- African American men
- Alligators (1)
- Attractions (1)
- Credit--Management (1)
- Entertainers (1)
- Jefferson, Thomas, 1743-1826 (1)
- Milling machinery (1)
- Mineral industries (1)
- Phosphate industry (1)
- Phosphates (1)
- Slavery (1)
- Tourism (1)
- United States--History--Civil War, 1861-1865 (1)
Type of Item
- English (1)
Interview with Fountain Hughes, Baltimore, Maryland, June 11, 1949
Approximately 4 million slaves were freed at the conclusion of the American Civil War. The stories of a few thousand have been passed on to future generations through word of mouth, diaries, letters, records, or written transcripts of interviews. Only 26 audio-recorded interviews of ex-slaves have been found, 23 of which are in the collections of the American Folklife Center at the Library of Congress. In this interview, 101-year-old Fountain Hughes recalls his boyhood as a slave, the Civil War, and life in the United States as an African American ...
African American Man Wrestling an Alligator at the St. Augustine Alligator Farm
One of the symbols of the state of Florida in the popular imagination is the American alligator (Alligator mississippiensis). From the earliest European explorers to the present day, visitors have been fascinated by this cold-blooded freshwater reptile. With a name derived from the Spanish word lagarto (the lizard), alligators can grow to an average of 13–15 feet (4–4.6 meters) and weigh 500–1,000 pounds (227–453 kilograms). The alligator used to be prized for its meat and skin, was once hunted and harvested to near extinction ...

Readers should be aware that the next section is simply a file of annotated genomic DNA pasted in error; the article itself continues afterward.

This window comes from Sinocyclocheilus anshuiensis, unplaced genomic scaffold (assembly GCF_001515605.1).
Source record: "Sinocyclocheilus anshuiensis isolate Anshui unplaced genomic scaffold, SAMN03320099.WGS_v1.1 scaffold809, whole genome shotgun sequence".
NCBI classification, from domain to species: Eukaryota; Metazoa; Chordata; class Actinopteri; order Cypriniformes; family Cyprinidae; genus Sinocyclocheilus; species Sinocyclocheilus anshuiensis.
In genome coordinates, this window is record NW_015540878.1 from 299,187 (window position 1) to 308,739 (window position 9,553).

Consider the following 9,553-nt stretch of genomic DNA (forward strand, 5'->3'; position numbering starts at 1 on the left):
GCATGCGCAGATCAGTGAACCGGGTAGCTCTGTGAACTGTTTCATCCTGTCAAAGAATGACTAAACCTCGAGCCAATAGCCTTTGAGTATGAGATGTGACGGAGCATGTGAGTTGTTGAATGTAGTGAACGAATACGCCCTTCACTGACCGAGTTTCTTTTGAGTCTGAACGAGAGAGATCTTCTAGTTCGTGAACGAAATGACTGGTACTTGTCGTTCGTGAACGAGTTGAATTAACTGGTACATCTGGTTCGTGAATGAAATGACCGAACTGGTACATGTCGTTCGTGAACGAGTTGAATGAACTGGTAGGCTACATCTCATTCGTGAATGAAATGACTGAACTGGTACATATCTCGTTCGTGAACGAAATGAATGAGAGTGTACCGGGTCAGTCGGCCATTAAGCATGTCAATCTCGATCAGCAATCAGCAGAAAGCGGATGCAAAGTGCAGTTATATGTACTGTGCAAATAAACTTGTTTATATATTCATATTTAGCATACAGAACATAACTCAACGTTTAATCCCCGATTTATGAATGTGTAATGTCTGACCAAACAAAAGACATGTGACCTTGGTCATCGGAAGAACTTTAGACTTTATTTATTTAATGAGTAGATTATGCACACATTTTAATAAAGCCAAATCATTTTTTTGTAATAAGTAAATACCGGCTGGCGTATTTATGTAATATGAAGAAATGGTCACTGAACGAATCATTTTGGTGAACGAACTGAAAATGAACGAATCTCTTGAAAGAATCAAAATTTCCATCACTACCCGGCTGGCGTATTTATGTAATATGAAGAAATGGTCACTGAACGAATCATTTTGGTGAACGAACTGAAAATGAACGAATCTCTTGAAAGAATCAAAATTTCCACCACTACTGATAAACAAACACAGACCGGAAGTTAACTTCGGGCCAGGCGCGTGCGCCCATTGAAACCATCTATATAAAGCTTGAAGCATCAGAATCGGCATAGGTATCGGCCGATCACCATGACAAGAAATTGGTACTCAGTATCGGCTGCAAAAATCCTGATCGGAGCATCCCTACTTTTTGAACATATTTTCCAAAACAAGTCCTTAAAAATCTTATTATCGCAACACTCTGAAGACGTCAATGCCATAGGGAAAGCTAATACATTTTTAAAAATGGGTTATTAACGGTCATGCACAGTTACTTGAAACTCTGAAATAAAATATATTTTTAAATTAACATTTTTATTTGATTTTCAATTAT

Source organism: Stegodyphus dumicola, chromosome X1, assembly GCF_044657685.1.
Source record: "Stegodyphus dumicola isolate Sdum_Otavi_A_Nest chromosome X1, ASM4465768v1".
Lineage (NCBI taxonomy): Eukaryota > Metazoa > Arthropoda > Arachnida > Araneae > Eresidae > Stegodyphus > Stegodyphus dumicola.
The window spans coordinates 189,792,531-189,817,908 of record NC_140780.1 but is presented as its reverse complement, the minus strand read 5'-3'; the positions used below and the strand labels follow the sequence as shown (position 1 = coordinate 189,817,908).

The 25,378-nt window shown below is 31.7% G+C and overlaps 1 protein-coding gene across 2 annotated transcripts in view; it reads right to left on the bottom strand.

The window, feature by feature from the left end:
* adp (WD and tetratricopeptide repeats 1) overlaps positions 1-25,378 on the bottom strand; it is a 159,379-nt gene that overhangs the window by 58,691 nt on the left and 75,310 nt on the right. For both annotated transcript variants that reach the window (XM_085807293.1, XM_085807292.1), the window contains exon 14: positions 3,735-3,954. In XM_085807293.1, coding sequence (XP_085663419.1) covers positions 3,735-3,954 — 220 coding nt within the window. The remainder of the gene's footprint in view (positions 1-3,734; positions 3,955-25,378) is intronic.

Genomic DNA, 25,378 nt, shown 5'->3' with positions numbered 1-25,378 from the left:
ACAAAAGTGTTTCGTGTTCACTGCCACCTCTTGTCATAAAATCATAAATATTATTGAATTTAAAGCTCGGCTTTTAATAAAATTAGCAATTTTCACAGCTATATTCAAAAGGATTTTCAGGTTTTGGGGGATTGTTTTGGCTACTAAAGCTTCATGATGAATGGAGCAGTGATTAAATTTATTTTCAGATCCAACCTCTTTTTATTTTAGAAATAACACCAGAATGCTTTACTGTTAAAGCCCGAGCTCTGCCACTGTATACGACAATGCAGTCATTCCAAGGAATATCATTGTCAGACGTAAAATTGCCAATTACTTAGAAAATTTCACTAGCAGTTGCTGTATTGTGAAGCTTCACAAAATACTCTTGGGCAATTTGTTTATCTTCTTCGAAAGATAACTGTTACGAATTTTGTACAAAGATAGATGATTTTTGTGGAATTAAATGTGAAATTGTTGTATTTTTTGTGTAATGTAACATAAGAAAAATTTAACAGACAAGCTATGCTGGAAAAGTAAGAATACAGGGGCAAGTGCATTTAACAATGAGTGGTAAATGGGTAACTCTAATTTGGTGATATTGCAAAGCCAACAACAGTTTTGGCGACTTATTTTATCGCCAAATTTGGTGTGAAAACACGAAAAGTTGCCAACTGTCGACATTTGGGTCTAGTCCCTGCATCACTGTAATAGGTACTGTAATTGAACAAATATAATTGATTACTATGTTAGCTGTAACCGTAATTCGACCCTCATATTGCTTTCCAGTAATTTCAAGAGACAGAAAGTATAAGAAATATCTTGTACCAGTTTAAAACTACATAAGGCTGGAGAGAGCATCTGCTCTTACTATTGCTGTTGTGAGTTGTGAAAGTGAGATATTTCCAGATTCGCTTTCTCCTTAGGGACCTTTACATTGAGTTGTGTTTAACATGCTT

A Mill Worker Watches Over the Loading of Powder Fine Phosphate
Major phosphate deposits were first discovered in Florida in Alachua County in the early 1880s. By the turn of the century, phosphate mining was a major industry as phosphate seams were identified in central and southwestern Florida, and mining became an essential economic engine for cities such as Dunnellon, Newberry, and Mulberry. From hand mining with wheelbarrows and picks, to large-scale mechanized mining employing hydraulic pumps and draglines, the industry changed dramatically in the course of the 20th century. Phosphate rock must be separated from the mud and other materials ...